Luke Willis Thompson’s found objects carry heavy baggage. They are loaded with association, either tracing personal connections or significant events. One such example is Yaw (RM Gallery, 2011) which assembled two objects from within his personal orbit, and with them opened a doorway to big issues of racism, slavery and the holocaust. Sucu Mate/ Born Dead is made up of nine unmarked gravestones standing in a row, cutting across the gallery floor. The wall text informs us that the anonymous headstones come from a colonial sugar plantation cemetery in Fiji for both the workers and managers. Immediately flags are raised regarding indentured labour, and indeed the value placed on both life and labour. Issues of racism and segregation rear their ugly heads. In the place of slavery came exploitation and the abuse of cheap ‘coolie’ labour: neo-slavery. We are confronted with a history that we may prefer to forget. Are the stones anonymous because no one bothered to name them? Or have any traces simply worn away with time, and records been lost? David Joselit argues …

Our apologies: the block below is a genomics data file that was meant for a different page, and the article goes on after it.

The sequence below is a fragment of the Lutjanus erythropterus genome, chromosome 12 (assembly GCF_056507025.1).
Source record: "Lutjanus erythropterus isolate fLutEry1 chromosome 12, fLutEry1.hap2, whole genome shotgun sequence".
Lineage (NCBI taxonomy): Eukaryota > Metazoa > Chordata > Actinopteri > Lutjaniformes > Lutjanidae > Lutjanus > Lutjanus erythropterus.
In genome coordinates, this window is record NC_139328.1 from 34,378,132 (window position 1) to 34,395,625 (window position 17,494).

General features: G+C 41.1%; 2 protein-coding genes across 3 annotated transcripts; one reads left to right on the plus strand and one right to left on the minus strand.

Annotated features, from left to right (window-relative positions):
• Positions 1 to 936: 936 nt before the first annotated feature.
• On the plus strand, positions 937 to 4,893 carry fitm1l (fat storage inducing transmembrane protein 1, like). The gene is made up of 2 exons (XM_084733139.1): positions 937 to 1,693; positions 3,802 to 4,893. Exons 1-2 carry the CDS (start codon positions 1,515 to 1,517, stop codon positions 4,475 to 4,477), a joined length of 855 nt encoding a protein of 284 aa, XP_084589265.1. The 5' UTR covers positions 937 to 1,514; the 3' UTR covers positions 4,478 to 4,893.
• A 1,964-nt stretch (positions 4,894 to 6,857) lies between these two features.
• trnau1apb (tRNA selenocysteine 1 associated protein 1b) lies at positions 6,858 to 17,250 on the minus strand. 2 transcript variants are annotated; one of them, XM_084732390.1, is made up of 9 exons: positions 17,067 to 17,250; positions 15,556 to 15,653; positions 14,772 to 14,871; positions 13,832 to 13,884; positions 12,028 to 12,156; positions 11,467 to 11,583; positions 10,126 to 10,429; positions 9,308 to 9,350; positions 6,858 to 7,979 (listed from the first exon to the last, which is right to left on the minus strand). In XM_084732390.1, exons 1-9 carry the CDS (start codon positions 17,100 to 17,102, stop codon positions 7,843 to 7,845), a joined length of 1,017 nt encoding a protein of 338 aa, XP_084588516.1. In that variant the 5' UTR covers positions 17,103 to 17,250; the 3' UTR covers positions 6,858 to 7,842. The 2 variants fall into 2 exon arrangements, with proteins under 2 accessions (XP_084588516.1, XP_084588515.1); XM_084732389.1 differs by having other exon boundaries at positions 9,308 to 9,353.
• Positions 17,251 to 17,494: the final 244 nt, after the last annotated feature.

Mahābhūta at Uxbridge and Fo Guang Shan

Mahābhūta: The Great Element was a solo show by Tiffany Singh at Uxbridge, a former site for a Presbyterian Church in Howick, and Fo Guang Shan Buddhist Temple in Flat Bush. Both exhibitions under the same name acted like sister shows, in very different settings. From the outset, and typical of Singh’s practice, this was an exhibition centered on multiplicity; multiple sites, installations, objects, traditions and ethnicities, a multi-sensory exhibition reflecting on the natural environment. And there are multiple things at stake for this social practitioner. The exhibition at Uxbridge included small sculptural works, films made with Robert George, a sound piece by Steven Berry, posters by The Kauri Project and The River of Verses, an installation of phrases painted around the entire circumference of the gallery. The phrases, which included proverbs and poetry on nature, were painted by local individuals and community groups, including schools and members of local iwi. The exhibition at Fo Guang Shan Buddhist Temple, similarly, was made up of various sculptural works, drawings, installations and a film. Uxbridge, as a …